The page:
Reduction of risk of acute otitis media in otitis-prone children with vitamin D3 supplementation

Reduction of risk of acute otitis media in otitis-prone children with vitamin D3 supplementation 

The non classic effects of bitamin D

Tsilis S. Nikolaos


Certified member of the European Committee of Otorhinolaryngology-Head and Neck          Surgery.             Scientific collaborator of Athns University Medical School. Member of Panhellenic Society of Otorhinolaryngology-Head and Neck Surgery. Member of Panhellenic Society of Children Otorhinolaryngology. Member of the British Medical Association. Adr. Vasilissis Sofias 124A Athens- Ampelokipi, 11526, ATTIKI Τηλ. 2107719689, 6972317778  

Dr Gelis N. Dimitrios, MD, ORL, DDS, PhD with special interest in Medical nutrition, OORL infections, Complmentary medicine, ORL Allergy, otology, Vitamin D

Vitamin D is well known for its classic osteoprotective role in the maintenance of bone mineral density. However, vitamin D also has an important "non-classic" influence on the body's immune system (immunomodulator)  by modulating the innate and adaptive immune system, influencing the production of important endogenous antimicrobial peptides such as cathelicidin, and regulating the inflammatory cascade [1].


It has been demonstrated in multiple epidemiological studies in adults and children that vitamin D deficiency is associated with increased risk and greater severity of infection, particularly of the respiratory tract.

The exact mechanisms by which vitamin D may improve immune responses to infection is still under Vitamin D supplementation trials of prevention and adjunct therapy for infection are underway. Influencing the immune system and inflammatory cascade, vitamin D may play  an important future role in the prevention and treatment of infections [1].

Hypovitaminosis D and susceptibility of infections

Vitamin D is connected with  the synthesis of antibacterial peptides and  autophagy. Several studies have shown that hypovitaminosis D is associated with the susceptibility and the severity of acute infections on one hand, and with an unfavorable outcome of some chronic infections (such as HIV infection). 

Vitamin D3 supplementation improves response to treatment of some viral (such as chronic hepatitis C infection) or bacterial infections (such as pulmonary tuberculosis) [2]


Vitamin D status and clinical course of infections

Vitamin D3 affects both the innate as well as adaptive immune responses. Epidemiological studies have established that vitamin D3 deficiency (levels of 25(OH)D3: 0-20ng/ml) plays an important role in tuberculosis (TB) and viral influenza prevalence as well as susceptibility to active disease in TB. Vitamin D3  status has been associated with the clinical course of HIV infection and drug interaction with anti-retroviral therapy [3].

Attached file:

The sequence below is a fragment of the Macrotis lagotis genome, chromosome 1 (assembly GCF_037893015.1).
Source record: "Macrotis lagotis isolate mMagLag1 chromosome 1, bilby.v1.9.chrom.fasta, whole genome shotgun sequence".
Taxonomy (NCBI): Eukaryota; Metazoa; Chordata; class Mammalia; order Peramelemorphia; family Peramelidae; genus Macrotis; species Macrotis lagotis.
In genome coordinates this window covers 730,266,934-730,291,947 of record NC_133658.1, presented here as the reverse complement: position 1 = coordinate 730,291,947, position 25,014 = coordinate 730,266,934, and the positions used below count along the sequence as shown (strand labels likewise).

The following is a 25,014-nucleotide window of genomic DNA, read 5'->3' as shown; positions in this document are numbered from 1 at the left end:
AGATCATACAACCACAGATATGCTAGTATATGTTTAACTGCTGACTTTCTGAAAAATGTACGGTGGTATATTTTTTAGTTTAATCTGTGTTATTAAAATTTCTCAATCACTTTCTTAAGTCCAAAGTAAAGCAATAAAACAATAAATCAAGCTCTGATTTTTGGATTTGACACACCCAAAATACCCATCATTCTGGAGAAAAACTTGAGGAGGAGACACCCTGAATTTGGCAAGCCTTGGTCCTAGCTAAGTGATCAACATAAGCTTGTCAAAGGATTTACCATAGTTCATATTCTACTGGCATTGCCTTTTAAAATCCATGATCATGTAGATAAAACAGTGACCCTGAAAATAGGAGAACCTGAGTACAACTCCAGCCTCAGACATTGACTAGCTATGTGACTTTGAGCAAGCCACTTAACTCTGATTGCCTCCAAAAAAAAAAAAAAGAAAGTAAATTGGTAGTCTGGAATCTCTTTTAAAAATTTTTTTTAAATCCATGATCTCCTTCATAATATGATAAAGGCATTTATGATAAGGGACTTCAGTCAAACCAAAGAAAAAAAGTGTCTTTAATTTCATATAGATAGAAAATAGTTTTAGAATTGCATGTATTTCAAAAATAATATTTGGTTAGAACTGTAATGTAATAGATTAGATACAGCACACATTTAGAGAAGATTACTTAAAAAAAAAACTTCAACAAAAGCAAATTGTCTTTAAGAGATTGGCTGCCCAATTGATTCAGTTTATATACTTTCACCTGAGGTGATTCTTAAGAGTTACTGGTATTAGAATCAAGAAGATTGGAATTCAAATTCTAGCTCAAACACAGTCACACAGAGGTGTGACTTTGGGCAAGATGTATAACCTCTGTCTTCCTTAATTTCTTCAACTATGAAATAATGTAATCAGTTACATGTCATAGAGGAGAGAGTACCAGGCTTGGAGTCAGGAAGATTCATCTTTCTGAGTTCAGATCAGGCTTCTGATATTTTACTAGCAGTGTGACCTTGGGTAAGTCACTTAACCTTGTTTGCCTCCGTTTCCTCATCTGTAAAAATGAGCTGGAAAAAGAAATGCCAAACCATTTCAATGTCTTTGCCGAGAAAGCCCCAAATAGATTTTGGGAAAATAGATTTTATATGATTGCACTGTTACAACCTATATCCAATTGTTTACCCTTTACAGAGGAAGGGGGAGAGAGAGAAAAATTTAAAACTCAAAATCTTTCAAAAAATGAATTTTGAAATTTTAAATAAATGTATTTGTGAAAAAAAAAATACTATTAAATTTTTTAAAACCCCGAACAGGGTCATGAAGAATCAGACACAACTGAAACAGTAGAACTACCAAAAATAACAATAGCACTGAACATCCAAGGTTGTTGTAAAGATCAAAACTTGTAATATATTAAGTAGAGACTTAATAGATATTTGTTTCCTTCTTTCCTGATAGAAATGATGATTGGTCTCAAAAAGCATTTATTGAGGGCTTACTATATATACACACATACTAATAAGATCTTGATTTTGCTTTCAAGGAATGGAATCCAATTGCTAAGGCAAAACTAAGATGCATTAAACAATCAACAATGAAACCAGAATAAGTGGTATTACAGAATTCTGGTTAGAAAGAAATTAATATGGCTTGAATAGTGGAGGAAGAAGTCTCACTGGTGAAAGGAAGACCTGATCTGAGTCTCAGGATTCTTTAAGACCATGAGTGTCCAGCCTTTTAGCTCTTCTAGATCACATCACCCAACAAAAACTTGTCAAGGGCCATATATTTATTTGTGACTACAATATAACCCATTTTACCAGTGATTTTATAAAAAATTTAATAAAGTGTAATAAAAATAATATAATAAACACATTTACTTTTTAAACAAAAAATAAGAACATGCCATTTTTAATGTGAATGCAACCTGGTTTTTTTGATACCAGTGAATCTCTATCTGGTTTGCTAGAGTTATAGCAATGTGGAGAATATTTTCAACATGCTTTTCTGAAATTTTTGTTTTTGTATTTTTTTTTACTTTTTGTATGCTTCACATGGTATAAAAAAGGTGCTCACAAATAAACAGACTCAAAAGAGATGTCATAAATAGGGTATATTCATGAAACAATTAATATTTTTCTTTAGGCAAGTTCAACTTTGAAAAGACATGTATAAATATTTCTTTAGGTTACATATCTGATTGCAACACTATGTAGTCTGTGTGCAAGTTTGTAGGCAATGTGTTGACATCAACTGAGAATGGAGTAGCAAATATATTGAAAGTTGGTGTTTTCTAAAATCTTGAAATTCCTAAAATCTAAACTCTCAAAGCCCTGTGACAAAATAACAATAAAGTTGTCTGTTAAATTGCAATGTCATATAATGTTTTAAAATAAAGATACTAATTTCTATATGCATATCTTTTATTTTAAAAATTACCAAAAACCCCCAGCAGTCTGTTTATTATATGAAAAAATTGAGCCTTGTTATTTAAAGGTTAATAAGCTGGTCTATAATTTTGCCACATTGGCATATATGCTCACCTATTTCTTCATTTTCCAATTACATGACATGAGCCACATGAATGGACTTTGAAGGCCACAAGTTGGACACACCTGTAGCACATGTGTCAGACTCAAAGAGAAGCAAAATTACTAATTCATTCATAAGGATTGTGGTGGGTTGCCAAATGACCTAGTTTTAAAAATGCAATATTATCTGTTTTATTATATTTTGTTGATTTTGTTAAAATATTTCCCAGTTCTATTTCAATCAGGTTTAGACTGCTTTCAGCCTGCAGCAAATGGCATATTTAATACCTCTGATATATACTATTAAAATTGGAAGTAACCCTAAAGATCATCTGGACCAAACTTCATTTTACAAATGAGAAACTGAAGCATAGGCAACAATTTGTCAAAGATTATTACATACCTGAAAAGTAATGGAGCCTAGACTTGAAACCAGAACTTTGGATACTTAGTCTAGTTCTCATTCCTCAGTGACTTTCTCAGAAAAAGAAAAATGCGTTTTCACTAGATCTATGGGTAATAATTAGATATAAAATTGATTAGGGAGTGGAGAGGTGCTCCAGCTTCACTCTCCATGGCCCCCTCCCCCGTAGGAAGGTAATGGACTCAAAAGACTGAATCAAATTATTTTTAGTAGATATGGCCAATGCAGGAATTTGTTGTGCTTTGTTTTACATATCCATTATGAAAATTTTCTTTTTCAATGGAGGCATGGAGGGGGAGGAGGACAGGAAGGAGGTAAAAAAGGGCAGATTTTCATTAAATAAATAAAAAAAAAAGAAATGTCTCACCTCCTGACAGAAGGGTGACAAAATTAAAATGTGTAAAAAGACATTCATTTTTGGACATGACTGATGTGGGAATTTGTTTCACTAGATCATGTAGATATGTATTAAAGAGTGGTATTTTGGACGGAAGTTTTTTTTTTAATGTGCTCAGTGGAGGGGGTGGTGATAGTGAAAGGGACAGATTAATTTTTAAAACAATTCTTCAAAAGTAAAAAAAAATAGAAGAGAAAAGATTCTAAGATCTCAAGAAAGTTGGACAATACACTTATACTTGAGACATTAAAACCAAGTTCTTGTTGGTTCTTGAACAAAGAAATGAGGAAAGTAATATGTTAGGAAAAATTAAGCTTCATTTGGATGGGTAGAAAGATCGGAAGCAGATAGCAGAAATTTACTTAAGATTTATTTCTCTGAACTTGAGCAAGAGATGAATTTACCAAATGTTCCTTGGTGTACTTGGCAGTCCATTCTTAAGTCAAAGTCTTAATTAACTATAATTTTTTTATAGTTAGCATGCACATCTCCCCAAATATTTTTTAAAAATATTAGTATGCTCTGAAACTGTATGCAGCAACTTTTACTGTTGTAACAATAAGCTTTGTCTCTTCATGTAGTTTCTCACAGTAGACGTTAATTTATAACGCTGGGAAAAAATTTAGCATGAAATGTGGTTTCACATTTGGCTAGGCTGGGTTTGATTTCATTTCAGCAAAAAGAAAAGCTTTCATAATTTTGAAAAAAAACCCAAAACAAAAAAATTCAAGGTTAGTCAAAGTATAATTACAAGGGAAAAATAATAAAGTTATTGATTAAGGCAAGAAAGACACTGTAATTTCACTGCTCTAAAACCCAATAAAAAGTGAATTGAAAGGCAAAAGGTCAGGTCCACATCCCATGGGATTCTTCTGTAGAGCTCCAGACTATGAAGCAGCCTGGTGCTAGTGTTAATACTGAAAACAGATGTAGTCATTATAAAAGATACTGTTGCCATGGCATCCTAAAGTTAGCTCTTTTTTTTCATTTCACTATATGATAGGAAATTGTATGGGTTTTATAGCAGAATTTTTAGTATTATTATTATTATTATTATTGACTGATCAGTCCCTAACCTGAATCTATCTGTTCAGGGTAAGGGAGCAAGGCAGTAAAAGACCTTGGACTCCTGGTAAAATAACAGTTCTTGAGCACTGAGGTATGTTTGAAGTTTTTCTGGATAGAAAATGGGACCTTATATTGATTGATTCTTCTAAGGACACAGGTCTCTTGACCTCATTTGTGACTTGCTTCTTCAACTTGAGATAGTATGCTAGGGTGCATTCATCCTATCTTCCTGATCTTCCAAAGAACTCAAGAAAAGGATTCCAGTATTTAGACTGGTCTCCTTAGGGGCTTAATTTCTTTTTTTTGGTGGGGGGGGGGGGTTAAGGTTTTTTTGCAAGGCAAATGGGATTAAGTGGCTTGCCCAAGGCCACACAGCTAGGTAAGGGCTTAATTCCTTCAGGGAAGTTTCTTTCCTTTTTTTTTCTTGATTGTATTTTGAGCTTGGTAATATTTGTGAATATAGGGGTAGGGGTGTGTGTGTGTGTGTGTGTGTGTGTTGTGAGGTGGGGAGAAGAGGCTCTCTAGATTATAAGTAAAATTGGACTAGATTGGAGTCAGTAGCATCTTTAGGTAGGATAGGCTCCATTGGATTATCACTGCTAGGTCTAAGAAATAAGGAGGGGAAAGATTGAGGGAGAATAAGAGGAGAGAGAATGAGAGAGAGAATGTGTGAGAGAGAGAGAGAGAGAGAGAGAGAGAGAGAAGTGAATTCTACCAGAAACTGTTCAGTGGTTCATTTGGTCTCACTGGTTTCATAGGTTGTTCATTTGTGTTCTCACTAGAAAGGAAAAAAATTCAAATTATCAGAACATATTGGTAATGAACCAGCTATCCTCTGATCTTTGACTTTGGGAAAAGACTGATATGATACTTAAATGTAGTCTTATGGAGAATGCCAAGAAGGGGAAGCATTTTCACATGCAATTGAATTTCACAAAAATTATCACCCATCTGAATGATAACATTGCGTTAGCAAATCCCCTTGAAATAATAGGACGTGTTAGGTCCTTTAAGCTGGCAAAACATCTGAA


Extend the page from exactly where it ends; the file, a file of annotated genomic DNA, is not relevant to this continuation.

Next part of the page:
Due to the  endogenous antimicrobial peptides production by vitamin D3, vitamin D3  has been linked to seasonal, epidemic influenza [4]. 


Children with vitamin D3 deficiency or insufficiency are in grater risk to suffer of recurrent acute middle ear otitis

It is reported that the levels of 25-hydoxyvitamin D3 may be deficient (0-20ng/ml) or insufficient (21-29ng/ml) in children with recurrent otitis media. After that it justified the co-administration of supplementary vitamin D3 together with conventional treatments in the management of upper respiratory infections such as otitis media [5].


Vitamin D Supplementation Reduces the Risk of Acute Otitis Media in Otitis-Prone Children

Marchisio P, et al Children with deficient levels or insufficient levels of vitamin D3  and recurrent middle ear infections demonstrated a reduced risk for acute otitis media with vitamin D3 supplementation according the research of [6]. 

This  research included children with recurrent acute otitis media (AOM) who received 1,000 IU of vitamin D3 daily and  randomized children who received  placebo.

The children with recurrent acute otitis media (AOM)  had significantly lower risk of experiencing one or more episodes of AOM (26 incidents versus 38 incidents, P=0.03), and the risk of uncomplicated acute otitis media was markedly smaller in the vitamin D group (P

In the everyday pediatric and ENT  practice, this means that in children with recurrent otitis media must be measured the levels of the main metabolite of vitamin D3, the 25-hydroxyvitamine D3 [6].

According to the recent guidelines of the American Academy of Pediatrics it is recommended

prompt antimicrobial treatment for children ages 6 months to 2 years with acute otitis media, with one exception: for children in whom the disease is unilateral and also unaccompanied by severe signs or symptoms, the guideline recommends, as an option, observation without initial antimicrobial therapy [7].